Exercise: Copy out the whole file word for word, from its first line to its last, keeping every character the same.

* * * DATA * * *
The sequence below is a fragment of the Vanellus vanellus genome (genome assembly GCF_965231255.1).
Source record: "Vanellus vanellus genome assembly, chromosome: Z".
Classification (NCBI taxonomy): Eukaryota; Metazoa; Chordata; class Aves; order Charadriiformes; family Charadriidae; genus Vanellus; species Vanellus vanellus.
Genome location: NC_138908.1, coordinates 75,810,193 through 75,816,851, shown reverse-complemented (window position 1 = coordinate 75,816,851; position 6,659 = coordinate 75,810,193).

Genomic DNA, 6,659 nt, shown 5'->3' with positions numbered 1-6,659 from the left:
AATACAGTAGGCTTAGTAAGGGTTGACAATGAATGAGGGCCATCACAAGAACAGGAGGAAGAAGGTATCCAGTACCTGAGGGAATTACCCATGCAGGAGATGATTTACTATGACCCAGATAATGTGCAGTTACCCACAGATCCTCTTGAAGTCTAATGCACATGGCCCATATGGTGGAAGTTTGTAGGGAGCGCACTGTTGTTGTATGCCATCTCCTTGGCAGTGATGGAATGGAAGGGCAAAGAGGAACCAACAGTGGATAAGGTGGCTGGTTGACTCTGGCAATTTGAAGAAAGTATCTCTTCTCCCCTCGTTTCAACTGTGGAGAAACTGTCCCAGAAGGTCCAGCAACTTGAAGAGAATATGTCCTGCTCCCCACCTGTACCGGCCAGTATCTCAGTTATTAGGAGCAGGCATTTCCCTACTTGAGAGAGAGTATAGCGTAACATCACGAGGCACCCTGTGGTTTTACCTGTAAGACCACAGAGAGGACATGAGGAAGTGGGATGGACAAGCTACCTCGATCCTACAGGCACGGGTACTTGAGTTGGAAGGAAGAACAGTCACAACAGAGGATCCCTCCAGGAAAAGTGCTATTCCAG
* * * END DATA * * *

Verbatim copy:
The sequence below is a fragment of the Vanellus vanellus genome (genome assembly GCF_965231255.1).
Source record: "Vanellus vanellus genome assembly, chromosome: Z".
Classification (NCBI taxonomy): Eukaryota; Metazoa; Chordata; class Aves; order Charadriiformes; family Charadriidae; genus Vanellus; species Vanellus vanellus.
Genome location: NC_138908.1, coordinates 75,810,193 through 75,816,851, shown reverse-complemented (window position 1 = coordinate 75,816,851; position 6,659 = coordinate 75,810,193).

Genomic DNA, 6,659 nt, shown 5'->3' with positions numbered 1-6,659 from the left:
AATACAGTAGGCTTAGTAAGGGTTGACAATGAATGAGGGCCATCACAAGAACAGGAGGAAGAAGGTATCCAGTACCTGAGGGAATTACCCATGCAGGAGATGATTTACTATGACCCAGATAATGTGCAGTTACCCACAGATCCTCTTGAAGTCTAATGCACATGGCCCATATGGTGGAAGTTTGTAGGGAGCGCACTGTTGTTGTATGCCATCTCCTTGGCAGTGATGGAATGGAAGGGCAAAGAGGAACCAACAGTGGATAAGGTGGCTGGTTGACTCTGGCAATTTGAAGAAAGTATCTCTTCTCCCCTCGTTTCAACTGTGGAGAAACTGTCCCAGAAGGTCCAGCAACTTGAAGAGAATATGTCCTGCTCCCCACCTGTACCGGCCAGTATCTCAGTTATTAGGAGCAGGCATTTCCCTACTTGAGAGAGAGTATAGCGTAACATCACGAGGCACCCTGTGGTTTTACCTGTAAGACCACAGAGAGGACATGAGGAAGTGGGATGGACAAGCTACCTCGATCCTACAGGCACGGGTACTTGAGTTGGAAGGAAGAACAGTCACAACAGAGGATCCCTCCAGGAAAAGTGCTATTCCAG